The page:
Insomnia (insomnia) wrote,

A letter to the Associated Press.

Subject: Correction for "Exact Death Toll of Iraqis Remains Murky", Jim Krane, Fri Mar 10, 12:53 PM ET

Dear AP,

I wanted to reply with a request that AP clarify or correct its statements regarding civilian death tolls in Iraq in the future.

In the aforementioned article, Mr. Krane states that "the staff (of the Baghdad mortuary) has photographed and catalogued more than 24,000 bodies from the Baghdad area alone since 2003..." and that "President Bush has said he thinks violence claimed at least 30,000 Iraqi dead as of December, while some researchers have cited numbers of 50,000, 75,000 or beyond."

That said, Krane also states in passing, almost dismissively, that "in late 2004, a study published in the Lancet medical journal estimated the war had caused some 98,000 civilian deaths. But the British government and others were skeptical of that finding, which was based on extrapolations from a small sample."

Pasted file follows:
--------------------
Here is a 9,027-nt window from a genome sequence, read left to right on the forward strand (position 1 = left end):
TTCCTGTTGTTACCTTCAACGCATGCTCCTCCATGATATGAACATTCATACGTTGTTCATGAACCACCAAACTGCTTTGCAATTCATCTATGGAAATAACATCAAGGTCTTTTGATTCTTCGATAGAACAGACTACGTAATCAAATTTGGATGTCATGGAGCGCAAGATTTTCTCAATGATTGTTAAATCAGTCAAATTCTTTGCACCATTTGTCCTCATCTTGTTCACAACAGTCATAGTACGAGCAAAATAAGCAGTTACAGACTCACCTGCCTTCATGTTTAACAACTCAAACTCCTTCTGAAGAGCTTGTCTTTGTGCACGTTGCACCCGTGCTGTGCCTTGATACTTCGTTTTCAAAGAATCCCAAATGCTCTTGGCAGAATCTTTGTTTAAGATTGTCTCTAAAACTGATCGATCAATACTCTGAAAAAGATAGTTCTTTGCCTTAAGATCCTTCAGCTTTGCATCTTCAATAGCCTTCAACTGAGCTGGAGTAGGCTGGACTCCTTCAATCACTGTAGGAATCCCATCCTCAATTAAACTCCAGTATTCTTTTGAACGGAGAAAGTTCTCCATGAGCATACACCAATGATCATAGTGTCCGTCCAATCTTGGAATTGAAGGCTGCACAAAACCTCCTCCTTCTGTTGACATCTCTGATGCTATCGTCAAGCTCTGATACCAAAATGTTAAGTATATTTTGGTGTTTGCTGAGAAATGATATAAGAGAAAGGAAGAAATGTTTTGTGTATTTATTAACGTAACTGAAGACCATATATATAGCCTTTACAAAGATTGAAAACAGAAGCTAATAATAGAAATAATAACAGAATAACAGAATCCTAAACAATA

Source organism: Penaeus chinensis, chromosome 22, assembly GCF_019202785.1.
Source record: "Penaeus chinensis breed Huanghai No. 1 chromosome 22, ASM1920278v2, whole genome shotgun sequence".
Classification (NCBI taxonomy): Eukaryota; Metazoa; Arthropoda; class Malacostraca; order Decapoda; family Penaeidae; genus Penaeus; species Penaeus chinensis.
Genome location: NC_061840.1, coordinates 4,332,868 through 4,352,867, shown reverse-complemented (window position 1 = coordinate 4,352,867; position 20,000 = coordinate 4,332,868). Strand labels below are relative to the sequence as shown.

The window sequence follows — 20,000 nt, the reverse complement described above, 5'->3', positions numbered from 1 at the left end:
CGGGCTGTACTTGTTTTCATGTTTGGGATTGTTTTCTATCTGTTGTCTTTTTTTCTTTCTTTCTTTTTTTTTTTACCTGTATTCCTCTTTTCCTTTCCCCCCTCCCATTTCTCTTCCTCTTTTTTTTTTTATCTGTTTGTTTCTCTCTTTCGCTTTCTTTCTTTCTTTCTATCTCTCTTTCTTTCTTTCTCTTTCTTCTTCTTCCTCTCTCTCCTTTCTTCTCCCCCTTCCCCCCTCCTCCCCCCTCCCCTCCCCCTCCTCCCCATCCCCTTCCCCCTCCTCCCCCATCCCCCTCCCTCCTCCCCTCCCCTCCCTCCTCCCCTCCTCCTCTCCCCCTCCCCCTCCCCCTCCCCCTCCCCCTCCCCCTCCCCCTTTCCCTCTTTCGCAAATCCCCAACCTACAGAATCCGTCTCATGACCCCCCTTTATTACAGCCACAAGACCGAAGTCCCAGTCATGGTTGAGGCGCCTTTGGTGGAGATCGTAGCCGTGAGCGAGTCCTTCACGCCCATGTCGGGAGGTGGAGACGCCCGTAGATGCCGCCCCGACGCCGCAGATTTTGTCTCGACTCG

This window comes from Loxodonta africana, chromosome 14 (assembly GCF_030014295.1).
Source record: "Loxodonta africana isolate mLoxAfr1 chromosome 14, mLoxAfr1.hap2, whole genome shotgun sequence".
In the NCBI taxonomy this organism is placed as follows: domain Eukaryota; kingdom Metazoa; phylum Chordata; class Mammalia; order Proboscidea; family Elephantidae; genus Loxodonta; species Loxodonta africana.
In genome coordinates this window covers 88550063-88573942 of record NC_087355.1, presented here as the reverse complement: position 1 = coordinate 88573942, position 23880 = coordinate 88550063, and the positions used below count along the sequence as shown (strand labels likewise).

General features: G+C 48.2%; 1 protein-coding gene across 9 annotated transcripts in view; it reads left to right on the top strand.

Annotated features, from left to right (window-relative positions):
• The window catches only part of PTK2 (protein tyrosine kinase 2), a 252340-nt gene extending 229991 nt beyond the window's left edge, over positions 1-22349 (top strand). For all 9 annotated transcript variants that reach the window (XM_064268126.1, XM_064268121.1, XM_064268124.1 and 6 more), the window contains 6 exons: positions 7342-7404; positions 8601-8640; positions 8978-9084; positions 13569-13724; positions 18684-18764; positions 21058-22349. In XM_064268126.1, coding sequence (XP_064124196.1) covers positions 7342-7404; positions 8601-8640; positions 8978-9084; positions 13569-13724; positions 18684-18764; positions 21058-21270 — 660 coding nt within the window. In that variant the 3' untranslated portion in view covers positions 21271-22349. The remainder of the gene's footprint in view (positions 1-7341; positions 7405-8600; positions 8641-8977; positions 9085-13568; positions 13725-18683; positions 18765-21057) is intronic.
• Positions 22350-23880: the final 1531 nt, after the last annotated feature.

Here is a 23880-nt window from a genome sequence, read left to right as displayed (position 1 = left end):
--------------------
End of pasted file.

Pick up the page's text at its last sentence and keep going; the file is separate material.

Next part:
The truth of the matter is that the extrapolations for the Lancet report weren't from a small statistical sample at all. Approximately 1000 Iraqi households throughout the country were surveyed extensively throughout Iraq to create the Lancet report, which any real statistician will tell you is quite significant. That's a larger statistical sampling than many of the political polls cited regularly by the press, infact.

Another issue with Krane's article is a glaring lack of clarity on his part as to what a civilian casualty actually is. Surveys like Iraq Body Count tally only on those Iraqi civilian deaths which are reported by multiple Western news sources. This goes a long way to explain why their count for civilian casualties is only about 35,000 for all of Iraq, while the Baghdad morgues alone have counted over 24,000 bodies in a city that contains only about 1/5th of the country's population.

Even the Baghdad coroners or the people over at Iraq Body Count will tell you, however, that they do not and cannot tally all Iraqis who die from increased violence due to the war. The people at IBC have basically admitted that there are probably tens of thousands of Iraqi civilians who have died whose deaths were not reported in news accounts, and who were buried by their families and probably never even arrived at the mortuaries in question.